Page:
Unlike in India,cities across the world have war memorials in central locations
Not long ago,Delhi Chief Minister Sheila Dikshit remarked that a national war memorial around India Gate would clutter up a recreational space and hinder peoples enjoyment. But surely the Delhi administration can create such spaces elsewhere? Pleasure seekers might find more appropriate places than Edwin Lutyens grand central avenue,leading from India Gate to the elegant Rashtrapati Bhavan,with the imposing North and South Blocks guarding its flanks.
The civilised worlds capitals are replete with heroic statues of soldiers,with squares and avenues named after generals,admirals and famous battles. In India,we mostly celebrate politicians,along with a few saints,film stars and cricketers. But soldiers seem to be anathema. It is worth asking whether the Delhi CM would have opposed a memorial to a politician or religious figure on the grounds that it would be a hindrance to peoples enjoyment or that it would spoil the environment. Ever since Independence,the Indian politico-bureaucratic establishment has typically regarded its soldiers,sailors and airmen with a certain disdain.
This is bizarre and incomprehensible,considering that a soldier laid down his life for the country just days after Independence. Lieutenant Colonel Dewan Ranjit Rai earned glory and a posthumous Maha Vir Chakra for fighting Pakistani raiders near Baramulla. In the 66 years since then,there has scarcely been a day in the life of our embattled nation that a grieving family somewhere has not welcomed a hero,brought home in a tricolour-draped coffin. The war memorial,if one is ever created,will be a small tribute to the memory of the young men who gave their lives for the nation.
It has been the gallantry,patriotism and selfless sacrifice of these young men that repeatedly saved the nation from disintegration and dishonour,as our strategic naivete led to adventurism by neighbours in 1947,1962,1965 and 1999. The refusal to pay homage to fallen soldiers on the anniversaries of the Bangladesh and Kargil wars,or to the Indian Peace Keeping Force (IPKF) in Sri Lanka,on specious political grounds is unforgivable,especially since Pakistan,Bangladesh and Sri Lanka celebrate these events in their own ways. The crowning national ignominy is the fact that the Sri Lankan government has been gracious enough to erect an impressive monument to the IPKF dead,while these brave soldiers remain unsung in their own motherland.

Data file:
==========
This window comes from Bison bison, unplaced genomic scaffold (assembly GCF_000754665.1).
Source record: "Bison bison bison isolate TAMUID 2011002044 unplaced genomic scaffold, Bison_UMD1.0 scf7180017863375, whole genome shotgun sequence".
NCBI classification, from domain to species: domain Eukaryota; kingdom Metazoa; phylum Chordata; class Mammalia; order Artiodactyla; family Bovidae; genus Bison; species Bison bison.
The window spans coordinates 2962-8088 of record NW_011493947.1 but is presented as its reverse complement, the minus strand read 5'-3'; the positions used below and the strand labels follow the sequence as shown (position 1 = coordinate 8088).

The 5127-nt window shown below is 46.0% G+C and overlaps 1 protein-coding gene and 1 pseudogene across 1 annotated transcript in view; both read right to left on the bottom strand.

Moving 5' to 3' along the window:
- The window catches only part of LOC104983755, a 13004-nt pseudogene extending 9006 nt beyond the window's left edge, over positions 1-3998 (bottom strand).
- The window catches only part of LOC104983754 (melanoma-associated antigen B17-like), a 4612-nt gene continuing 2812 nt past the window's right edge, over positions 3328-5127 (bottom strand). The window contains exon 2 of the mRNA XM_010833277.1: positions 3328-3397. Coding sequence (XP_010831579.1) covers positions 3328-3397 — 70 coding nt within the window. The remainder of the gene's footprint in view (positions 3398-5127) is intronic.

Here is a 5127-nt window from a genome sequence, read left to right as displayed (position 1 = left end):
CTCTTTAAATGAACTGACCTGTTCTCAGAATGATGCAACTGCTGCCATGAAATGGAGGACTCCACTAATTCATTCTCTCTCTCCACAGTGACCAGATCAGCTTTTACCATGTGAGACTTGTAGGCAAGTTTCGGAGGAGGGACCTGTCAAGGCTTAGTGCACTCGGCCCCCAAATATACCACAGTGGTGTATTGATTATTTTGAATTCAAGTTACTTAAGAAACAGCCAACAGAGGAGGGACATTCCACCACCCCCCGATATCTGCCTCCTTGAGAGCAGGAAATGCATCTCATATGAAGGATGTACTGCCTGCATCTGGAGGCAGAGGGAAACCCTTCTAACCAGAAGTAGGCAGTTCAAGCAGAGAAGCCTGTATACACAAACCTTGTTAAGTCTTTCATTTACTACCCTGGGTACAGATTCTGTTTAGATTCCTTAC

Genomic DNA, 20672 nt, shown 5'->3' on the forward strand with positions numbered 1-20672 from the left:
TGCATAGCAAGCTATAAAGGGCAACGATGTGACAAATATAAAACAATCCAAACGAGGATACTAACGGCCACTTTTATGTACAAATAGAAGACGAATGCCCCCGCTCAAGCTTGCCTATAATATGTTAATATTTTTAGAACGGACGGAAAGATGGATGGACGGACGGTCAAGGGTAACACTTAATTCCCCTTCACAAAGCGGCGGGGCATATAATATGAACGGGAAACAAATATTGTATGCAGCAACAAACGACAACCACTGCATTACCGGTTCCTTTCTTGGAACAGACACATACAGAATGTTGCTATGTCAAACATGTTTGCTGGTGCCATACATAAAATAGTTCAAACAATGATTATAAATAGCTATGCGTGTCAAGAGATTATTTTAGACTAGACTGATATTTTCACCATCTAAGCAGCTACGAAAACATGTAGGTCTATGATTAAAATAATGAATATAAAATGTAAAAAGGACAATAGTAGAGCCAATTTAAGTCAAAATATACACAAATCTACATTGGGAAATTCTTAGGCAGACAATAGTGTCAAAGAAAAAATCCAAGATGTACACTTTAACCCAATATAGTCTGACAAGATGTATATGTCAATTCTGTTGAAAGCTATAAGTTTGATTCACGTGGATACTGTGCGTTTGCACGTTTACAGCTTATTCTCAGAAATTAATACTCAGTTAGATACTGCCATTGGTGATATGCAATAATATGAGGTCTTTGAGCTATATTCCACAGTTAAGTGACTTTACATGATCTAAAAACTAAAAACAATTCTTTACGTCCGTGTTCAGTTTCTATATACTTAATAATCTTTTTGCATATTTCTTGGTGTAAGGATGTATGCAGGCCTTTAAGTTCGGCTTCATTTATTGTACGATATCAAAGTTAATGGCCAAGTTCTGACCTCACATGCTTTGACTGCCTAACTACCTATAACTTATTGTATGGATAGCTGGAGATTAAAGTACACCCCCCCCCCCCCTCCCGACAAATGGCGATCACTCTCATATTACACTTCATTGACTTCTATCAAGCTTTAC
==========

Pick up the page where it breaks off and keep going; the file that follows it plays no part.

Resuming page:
Whether it is the Arlington Memorial in Washington,the Cenotaph in London,the Arc de Triomphe in Paris or the impressive Jatiyo Smriti Soudho in Dhaka,these magnificent monuments embody the pride of nations and the spontaneous desire of citizens to acknowledge the sacrifice of their national heroes,the soldiers,sailors and airmen who have fallen in the countrys wars. All these are in prime locations in the heart of the city. Far from spoiling the environment,they evoke deeply patriotic sentiments. In India,it is only the armed forces who pay homage to their own,at the Amar Jawan Jyoti erected below India Gate. There are two bits of irony here,which seem to escape everyone.
First,India Gate is a war memorial erected by the British in memory of soldiers of who lost their lives in World War I and the Third Anglo-Afghan War. Although most of the names engraved on the granite walls are Indian,the monument does not celebrate a national war. Second,free Indias contribution to this imposing monument is merely a rifle lodged,muzzle-first,in stone,with a helmet perched on its butt. The symbol is recognised across the world as an ad hoc battlefield marker for a soldiers temporary grave.
For a politico-bureaucratic establishment that has stubbornly refused to acknowledge,by word or deed,the sterling contribution of the soldier to Indias freedom struggle,its post-Partition consolidation and to combating the repeated assaults on its territorial integrity,the construction of a national war memorial at a central location in the Capital would be a belated but welcome gesture. It would bolster the pride and morale of not just a million and a half Indian men and women bearing arms,but also of the large fraternity of veterans who gave their today for our tomorrow.
The writer is a retired chief of naval staff
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